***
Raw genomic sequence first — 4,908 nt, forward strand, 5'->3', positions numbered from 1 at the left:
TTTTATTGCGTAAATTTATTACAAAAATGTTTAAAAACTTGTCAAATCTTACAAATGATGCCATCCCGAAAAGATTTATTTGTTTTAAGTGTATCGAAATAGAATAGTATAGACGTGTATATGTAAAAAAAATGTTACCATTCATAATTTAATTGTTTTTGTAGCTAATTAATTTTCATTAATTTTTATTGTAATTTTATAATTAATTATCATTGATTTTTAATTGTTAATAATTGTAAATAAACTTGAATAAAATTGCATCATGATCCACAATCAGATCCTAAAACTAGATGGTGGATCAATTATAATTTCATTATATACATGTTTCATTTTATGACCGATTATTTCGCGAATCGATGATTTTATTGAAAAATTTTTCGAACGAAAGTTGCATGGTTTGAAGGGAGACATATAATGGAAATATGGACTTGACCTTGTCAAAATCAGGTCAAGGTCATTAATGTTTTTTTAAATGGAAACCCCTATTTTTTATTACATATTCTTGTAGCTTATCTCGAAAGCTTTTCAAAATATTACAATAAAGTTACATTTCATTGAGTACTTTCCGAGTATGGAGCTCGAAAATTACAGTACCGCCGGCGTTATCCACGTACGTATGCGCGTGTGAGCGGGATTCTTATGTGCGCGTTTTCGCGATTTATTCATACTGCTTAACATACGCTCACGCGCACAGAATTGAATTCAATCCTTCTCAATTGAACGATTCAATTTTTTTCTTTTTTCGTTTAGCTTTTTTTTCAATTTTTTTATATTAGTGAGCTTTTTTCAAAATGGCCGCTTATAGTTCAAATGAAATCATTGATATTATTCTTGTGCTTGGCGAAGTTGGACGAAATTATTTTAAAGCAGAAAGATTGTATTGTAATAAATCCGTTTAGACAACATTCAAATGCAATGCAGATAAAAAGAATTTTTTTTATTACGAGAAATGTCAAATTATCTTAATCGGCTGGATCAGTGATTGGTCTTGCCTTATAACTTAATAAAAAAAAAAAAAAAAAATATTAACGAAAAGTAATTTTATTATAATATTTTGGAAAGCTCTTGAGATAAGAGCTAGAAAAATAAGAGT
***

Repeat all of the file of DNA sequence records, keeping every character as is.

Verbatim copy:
Raw genomic sequence first — 4,908 nt, forward strand, 5'->3', positions numbered from 1 at the left:
TTTTATTGCGTAAATTTATTACAAAAATGTTTAAAAACTTGTCAAATCTTACAAATGATGCCATCCCGAAAAGATTTATTTGTTTTAAGTGTATCGAAATAGAATAGTATAGACGTGTATATGTAAAAAAAATGTTACCATTCATAATTTAATTGTTTTTGTAGCTAATTAATTTTCATTAATTTTTATTGTAATTTTATAATTAATTATCATTGATTTTTAATTGTTAATAATTGTAAATAAACTTGAATAAAATTGCATCATGATCCACAATCAGATCCTAAAACTAGATGGTGGATCAATTATAATTTCATTATATACATGTTTCATTTTATGACCGATTATTTCGCGAATCGATGATTTTATTGAAAAATTTTTCGAACGAAAGTTGCATGGTTTGAAGGGAGACATATAATGGAAATATGGACTTGACCTTGTCAAAATCAGGTCAAGGTCATTAATGTTTTTTTAAATGGAAACCCCTATTTTTTATTACATATTCTTGTAGCTTATCTCGAAAGCTTTTCAAAATATTACAATAAAGTTACATTTCATTGAGTACTTTCCGAGTATGGAGCTCGAAAATTACAGTACCGCCGGCGTTATCCACGTACGTATGCGCGTGTGAGCGGGATTCTTATGTGCGCGTTTTCGCGATTTATTCATACTGCTTAACATACGCTCACGCGCACAGAATTGAATTCAATCCTTCTCAATTGAACGATTCAATTTTTTTCTTTTTTCGTTTAGCTTTTTTTTCAATTTTTTTATATTAGTGAGCTTTTTTCAAAATGGCCGCTTATAGTTCAAATGAAATCATTGATATTATTCTTGTGCTTGGCGAAGTTGGACGAAATTATTTTAAAGCAGAAAGATTGTATTGTAATAAATCCGTTTAGACAACATTCAAATGCAATGCAGATAAAAAGAATTTTTTTTATTACGAGAAATGTCAAATTATCTTAATCGGCTGGATCAGTGATTGGTCTTGCCTTATAACTTAATAAAAAAAAAAAAAAAAAATATTAACGAAAAGTAATTTTATTATAATATTTTGGAAAGCTCTTGAGATAAGAGCTAGAAAAATAAGAGT